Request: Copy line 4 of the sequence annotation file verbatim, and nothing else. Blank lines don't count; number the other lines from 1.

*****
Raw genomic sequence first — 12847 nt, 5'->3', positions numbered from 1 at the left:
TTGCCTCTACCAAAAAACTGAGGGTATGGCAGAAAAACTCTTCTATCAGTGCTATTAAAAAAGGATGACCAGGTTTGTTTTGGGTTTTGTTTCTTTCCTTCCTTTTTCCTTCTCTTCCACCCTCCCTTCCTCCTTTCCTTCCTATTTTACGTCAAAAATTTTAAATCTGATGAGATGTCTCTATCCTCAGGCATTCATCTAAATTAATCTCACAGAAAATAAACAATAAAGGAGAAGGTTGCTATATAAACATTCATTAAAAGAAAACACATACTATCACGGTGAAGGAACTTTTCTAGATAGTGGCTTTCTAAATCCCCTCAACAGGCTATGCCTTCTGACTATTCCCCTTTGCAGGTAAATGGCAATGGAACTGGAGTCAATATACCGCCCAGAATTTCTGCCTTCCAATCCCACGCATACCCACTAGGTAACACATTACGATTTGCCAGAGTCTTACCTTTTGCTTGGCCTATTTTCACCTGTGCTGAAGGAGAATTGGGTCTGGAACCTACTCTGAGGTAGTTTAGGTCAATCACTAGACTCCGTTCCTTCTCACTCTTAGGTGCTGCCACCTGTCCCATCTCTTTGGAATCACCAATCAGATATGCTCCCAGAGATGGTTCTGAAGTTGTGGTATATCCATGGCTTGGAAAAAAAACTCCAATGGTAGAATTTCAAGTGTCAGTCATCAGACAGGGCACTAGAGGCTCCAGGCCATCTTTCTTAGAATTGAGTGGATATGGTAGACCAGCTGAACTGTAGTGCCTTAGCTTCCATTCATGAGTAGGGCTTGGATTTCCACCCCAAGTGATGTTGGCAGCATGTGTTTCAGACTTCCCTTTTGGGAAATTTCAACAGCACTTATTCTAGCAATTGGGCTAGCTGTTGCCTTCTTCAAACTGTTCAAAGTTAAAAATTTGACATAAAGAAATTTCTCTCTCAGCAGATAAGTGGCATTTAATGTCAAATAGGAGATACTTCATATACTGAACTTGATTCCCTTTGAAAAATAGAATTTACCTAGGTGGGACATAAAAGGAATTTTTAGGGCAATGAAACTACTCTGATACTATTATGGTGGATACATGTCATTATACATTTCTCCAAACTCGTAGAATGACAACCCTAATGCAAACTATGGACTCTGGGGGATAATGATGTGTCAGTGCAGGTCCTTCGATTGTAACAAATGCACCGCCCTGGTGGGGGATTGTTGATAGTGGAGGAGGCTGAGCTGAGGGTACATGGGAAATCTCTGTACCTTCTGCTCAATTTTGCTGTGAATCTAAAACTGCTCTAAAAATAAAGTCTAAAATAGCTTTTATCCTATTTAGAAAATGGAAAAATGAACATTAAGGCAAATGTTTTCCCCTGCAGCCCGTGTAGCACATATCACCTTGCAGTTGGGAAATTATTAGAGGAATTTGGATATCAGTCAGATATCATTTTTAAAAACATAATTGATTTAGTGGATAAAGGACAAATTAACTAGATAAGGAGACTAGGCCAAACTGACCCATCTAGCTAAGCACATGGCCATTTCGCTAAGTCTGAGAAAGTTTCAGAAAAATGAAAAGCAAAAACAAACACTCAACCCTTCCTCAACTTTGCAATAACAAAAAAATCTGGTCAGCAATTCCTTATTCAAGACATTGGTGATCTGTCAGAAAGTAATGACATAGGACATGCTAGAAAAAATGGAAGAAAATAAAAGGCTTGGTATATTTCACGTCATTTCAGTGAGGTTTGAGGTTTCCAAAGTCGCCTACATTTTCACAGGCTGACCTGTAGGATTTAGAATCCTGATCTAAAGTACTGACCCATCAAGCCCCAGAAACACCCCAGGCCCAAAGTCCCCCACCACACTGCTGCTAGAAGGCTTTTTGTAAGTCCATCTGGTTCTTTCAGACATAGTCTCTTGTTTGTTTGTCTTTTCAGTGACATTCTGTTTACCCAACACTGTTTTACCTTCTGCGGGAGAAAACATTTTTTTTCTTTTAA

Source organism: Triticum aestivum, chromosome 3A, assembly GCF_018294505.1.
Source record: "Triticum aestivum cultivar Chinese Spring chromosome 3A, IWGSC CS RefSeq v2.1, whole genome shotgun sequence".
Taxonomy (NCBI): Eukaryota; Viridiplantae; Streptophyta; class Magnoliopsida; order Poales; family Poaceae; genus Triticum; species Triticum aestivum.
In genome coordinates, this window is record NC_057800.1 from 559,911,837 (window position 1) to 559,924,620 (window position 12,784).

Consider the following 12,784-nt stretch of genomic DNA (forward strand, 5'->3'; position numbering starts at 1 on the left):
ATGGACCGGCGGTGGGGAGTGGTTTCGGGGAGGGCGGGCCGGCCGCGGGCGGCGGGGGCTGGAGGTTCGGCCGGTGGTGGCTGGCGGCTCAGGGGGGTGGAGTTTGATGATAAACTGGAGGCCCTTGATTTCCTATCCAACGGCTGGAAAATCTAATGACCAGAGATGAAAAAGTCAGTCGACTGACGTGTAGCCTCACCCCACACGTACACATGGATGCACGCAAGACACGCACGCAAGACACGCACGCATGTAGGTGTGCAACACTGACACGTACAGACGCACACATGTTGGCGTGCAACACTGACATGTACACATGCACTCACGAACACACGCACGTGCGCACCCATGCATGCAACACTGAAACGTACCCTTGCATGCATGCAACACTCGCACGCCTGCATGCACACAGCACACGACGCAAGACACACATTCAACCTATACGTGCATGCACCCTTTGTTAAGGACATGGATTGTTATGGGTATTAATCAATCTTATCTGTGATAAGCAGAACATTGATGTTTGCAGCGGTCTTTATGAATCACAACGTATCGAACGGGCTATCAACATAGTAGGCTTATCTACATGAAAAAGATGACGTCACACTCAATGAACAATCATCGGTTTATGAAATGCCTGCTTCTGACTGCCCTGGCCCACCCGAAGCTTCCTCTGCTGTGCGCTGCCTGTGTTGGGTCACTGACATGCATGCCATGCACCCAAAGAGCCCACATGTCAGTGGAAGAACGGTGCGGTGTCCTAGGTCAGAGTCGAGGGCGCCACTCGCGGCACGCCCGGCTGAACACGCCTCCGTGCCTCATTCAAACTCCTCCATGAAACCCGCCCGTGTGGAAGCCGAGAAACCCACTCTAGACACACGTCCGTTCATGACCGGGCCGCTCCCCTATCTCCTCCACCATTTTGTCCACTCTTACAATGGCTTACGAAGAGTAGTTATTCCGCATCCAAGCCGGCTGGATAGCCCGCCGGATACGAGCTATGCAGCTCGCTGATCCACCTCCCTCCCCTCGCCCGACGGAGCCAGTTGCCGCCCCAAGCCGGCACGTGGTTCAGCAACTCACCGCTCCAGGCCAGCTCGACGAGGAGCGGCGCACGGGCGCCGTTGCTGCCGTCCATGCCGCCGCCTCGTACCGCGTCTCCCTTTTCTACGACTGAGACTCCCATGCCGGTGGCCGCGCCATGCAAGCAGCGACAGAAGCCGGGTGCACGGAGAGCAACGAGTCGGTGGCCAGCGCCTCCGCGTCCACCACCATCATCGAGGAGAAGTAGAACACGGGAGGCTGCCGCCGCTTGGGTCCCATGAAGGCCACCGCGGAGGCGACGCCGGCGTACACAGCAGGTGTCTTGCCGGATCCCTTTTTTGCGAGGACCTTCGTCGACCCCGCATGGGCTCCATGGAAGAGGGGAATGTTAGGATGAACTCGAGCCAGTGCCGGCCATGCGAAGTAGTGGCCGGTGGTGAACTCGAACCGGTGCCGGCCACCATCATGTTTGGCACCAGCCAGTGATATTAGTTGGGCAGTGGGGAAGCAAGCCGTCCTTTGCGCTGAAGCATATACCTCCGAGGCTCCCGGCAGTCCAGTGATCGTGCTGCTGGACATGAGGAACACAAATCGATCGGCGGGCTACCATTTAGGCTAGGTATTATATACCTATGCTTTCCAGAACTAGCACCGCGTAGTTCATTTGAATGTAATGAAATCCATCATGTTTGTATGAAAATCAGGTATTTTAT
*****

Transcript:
Source record: "Triticum aestivum cultivar Chinese Spring chromosome 3A, IWGSC CS RefSeq v2.1, whole genome shotgun sequence".